In these clips we see a range of approaches to architectural drawing, plus a range of interpretative strategies. Peter Cook is caught in 1982 walking a group through an exhibit of his and Ron Herron’s drawings. That same year, Bernard Tschumi discusses his Manhattan Transcripts project and Raimund Abraham talks about the role of drawing in his process. Robin Evans in 1985 steps back for a long view of the relationship between geometry and architecture. The lectures by Claude Parent (1998) and José Oubrerie (2011) actively incorporated drawing as performance. Marcelyn Gow brings the discussion up to date with a study of the function of line in projects by SCI-Arc Graduate Thesis students.
[Photograph ©1980 Ave Pildas]
The following videos compliment A Confederacy of Heretics, an exhibition that examines the pivotal role played by the temporary gallery held in the home of architect Thom Mayne for several weeks in 1979. Los Angeles’ first gallery exclusively dedicated to architecture, the Architecture Gallery staged ten weekly exhibitions by both young and established Los Angeles practitioners.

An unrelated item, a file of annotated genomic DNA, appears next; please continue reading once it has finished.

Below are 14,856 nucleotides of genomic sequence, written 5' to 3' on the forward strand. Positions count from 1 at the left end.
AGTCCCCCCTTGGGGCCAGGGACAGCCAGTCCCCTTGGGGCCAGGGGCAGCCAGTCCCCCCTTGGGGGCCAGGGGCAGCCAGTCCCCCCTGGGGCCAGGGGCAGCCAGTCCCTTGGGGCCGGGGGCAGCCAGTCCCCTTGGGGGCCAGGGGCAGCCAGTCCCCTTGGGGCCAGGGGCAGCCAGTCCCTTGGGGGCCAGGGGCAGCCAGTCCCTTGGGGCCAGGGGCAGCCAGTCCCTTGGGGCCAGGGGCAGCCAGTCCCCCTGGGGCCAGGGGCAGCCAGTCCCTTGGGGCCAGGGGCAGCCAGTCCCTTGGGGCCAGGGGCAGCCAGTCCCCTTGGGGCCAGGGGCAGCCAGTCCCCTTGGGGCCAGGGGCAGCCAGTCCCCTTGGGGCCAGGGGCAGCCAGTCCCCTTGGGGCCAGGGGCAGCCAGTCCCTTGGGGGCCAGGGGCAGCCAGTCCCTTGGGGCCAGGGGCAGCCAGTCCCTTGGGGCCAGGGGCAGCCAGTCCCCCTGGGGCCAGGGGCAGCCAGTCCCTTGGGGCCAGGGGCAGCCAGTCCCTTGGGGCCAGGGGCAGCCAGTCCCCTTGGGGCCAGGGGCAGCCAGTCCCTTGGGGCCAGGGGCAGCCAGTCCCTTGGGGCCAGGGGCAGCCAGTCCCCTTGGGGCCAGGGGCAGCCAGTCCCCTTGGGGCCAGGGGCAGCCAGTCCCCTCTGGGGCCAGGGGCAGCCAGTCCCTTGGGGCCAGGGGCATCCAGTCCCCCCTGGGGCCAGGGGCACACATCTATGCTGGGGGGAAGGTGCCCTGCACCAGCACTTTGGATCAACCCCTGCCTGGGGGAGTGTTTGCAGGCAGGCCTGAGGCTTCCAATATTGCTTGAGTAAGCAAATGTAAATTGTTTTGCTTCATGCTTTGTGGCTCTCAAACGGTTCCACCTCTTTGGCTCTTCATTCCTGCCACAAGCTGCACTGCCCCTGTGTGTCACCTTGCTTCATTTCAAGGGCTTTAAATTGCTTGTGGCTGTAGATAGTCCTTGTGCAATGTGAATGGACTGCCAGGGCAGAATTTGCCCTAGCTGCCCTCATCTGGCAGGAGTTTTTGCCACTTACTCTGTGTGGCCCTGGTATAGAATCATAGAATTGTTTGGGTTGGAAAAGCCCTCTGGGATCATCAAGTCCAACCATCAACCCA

Each of the original Architecture Gallery exhibitions included a monitor connected to a reel-to-reel deck. Displayed on the monitor was a black-and-white video of a lecture by the featured architect, presented a few days earlier. Presented here are the original lectures by Coy Howard (October 3, 1979), Eugene Kupper (October 10), Frederick Fisher (October 24), Frank Dimster (October 31), Frank O. Gehry (November 7), Peter de Bretteville (November 14), Craig Hodgetts & Robert Mangurian (November 21), Thom Mayne & Michael Rotondi (November 28), Eric Owen Moss (December 5).
Coy Howard’s December 12 summing-up has yet to be located. The clip featuring Roland Coate Jr. is undated, and may be of a lecture prior to his October 17, 1979 presentation. Another video featuring Coate from 1976 is presented here, as well as Mud House, a documentary by Jesse Alexander and Leslie Schatz about a Coate house built in 1974.
Video in Southern California in 1979, was not a novelty: it was a featured player in a diverse array of contexts—entertainment, educational, artistic, activist and technological—and almost inevitably part of The Architecture Gallery.